Emma Jaye Interview

Here is my Review:

Call Girls The Beginning

Call Girls: The beginning

Emma Jaye

How could a nice proper girl who always makes sure she is doing the “responsible” thing, turn into a prostitute who enjoys a poolside gang-bang, in just two days? Emma Jaye makes it believable.
After a life of always being the responsible one, on a path to a proper, if strictly controlled, life, Sasha has an experience that turns her life around. With her new found insight into life, she finds the work of a party escort more empowering than that of an proper student.
The writing follows one clear rule, be clear and concise. This makes it a breeze to read.




Here Emma Jaye’s response to my questions about it.

Me: After your first reaction to my review (First reaction is always wrong) and you had a chance to look it over, what did I miss?

Emma: I think you got the point perfectly! Sasha chose to fund herself, rather than rely on a controlling man. So the ‘empowered’ comment hit the bullseye.

Me: What would you like any one who read my review to know?

Emma: That although there is adult material, that isn’t entirely what the book is about.

Me: Without calling out anyone, what would you like any one who read the other reviews to know?

Emma: That its primarily a story about people, attitudes and emotions rather than sex. As such, I bristle a little when people call it ‘erotica’. To me, erotica is written porn, a little pointless scene setting then hot and heavy. Mine is much more than that.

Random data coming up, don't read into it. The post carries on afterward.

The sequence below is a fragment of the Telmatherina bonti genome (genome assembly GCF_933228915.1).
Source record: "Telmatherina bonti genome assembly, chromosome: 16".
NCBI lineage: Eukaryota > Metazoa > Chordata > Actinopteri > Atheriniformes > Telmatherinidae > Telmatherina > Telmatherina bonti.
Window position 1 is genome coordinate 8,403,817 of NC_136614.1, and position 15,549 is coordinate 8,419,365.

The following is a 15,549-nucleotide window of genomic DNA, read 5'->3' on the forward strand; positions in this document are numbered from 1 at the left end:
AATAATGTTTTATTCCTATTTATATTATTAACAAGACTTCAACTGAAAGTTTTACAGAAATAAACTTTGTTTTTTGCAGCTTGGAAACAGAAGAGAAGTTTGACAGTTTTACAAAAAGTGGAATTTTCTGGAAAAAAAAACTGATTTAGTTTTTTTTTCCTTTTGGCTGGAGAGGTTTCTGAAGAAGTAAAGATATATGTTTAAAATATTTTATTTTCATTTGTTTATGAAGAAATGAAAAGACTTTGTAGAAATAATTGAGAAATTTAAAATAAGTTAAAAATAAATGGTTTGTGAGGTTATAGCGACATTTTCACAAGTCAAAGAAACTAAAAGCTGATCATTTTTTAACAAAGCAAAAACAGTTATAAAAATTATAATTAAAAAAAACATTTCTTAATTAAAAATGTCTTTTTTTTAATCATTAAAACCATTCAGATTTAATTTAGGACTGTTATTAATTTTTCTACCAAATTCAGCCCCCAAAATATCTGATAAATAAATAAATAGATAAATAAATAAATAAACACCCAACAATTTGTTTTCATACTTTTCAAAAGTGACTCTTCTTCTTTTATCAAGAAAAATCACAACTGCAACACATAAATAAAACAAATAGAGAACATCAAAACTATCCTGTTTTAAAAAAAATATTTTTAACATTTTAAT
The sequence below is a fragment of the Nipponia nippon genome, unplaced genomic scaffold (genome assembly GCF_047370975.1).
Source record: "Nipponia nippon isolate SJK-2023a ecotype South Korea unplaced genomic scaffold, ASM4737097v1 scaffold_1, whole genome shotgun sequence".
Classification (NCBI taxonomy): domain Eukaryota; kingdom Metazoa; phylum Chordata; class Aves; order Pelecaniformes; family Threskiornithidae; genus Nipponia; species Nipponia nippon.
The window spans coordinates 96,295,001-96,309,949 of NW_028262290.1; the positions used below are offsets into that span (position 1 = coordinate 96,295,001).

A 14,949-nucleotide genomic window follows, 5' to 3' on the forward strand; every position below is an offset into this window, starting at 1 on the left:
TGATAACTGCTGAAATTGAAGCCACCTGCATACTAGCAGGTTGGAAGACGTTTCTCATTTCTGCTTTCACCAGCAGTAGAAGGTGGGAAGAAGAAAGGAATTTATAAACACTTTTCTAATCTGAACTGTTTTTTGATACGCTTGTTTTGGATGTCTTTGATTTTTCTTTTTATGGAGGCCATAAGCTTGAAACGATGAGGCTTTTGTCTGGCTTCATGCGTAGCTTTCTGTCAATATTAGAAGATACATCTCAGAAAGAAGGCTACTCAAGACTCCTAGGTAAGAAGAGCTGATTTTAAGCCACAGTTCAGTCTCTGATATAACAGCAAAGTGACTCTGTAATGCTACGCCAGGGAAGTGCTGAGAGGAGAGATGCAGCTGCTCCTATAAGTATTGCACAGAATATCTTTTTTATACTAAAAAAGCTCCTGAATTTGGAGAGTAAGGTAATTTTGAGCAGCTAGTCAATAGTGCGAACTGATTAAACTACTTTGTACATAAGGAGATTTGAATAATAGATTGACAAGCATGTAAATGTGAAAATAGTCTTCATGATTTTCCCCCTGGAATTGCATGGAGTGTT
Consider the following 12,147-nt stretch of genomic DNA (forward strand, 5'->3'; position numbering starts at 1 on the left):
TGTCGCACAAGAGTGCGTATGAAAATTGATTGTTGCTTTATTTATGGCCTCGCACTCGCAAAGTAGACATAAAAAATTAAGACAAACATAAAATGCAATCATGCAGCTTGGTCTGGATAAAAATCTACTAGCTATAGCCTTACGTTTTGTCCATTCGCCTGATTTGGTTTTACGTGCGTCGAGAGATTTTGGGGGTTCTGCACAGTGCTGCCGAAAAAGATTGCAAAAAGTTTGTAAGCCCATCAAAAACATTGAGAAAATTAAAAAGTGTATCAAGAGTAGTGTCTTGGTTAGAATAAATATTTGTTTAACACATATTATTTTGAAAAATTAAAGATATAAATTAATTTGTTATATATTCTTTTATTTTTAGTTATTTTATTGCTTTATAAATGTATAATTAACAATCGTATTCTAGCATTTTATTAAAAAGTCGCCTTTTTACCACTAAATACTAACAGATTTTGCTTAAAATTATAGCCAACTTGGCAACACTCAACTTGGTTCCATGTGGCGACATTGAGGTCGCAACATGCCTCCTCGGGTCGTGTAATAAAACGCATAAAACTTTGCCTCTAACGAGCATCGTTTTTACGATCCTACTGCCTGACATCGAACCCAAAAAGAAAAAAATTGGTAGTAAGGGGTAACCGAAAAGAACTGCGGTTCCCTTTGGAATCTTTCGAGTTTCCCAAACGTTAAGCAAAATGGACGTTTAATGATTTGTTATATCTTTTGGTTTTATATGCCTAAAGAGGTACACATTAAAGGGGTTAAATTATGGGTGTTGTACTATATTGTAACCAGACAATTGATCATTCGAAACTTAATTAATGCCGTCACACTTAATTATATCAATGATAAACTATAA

Oh, I’m not, and never have been, a call girl. In a way, it’s a compliment that people think I must have personal experience to make the characters so real. I also write paranormal m/m. I’m not a gay demon either!

Me: Of all the reviews of your book, what was the greatest take away, what did you learn about your writing from a review?

Emma: From the early reviews, don’t EVER think you can proofread your own work.

Me: How do you think you have evolved creatively, while writing this book and after?

Emma: I’ve learned a great deal about the technicalities of writing, so much so that I now earn a living from beta reading and developmental editing. Creatively, my focus has shifted more toward m/m fiction in the last couple of years. I write books with relationship themes and I find many female characters come with stereotypical baggage and the ‘heroes’ are expected to be of a certain rugged type. With m/m, I’ve found a little more scope to examine personality rather than stereotypes. And well… hot guys. Sue me.

Me: Every author gets bad reviews that miss the mark so completely, that you have to look at the rating to know if it was a positive or negative review. Have you ever looked at the negative reviews of your favorite author and chuckle, knowing that the review could be applied to your work?

Emma: Oh yes. Usually the ones that state they couldn’t continue because the book was heart breaking. I loves me a bucket load of angst. I also love humour, which some think is an odd combination to mix in with angst and sex. No fluttering eyelashes and skipping through meadows for my characters!

Although they might get chased through said meadow, end up in a cave and find a sexy guy tied up. With several friends.

Me: I get inspired by B-Movies, I’ll sit and laugh at “Attack of the the Eye Creatures” (Not a typo, that is the name of it) but learn as well, mostly what not to do. What sources inspire you, that you wouldn’t recommend others try?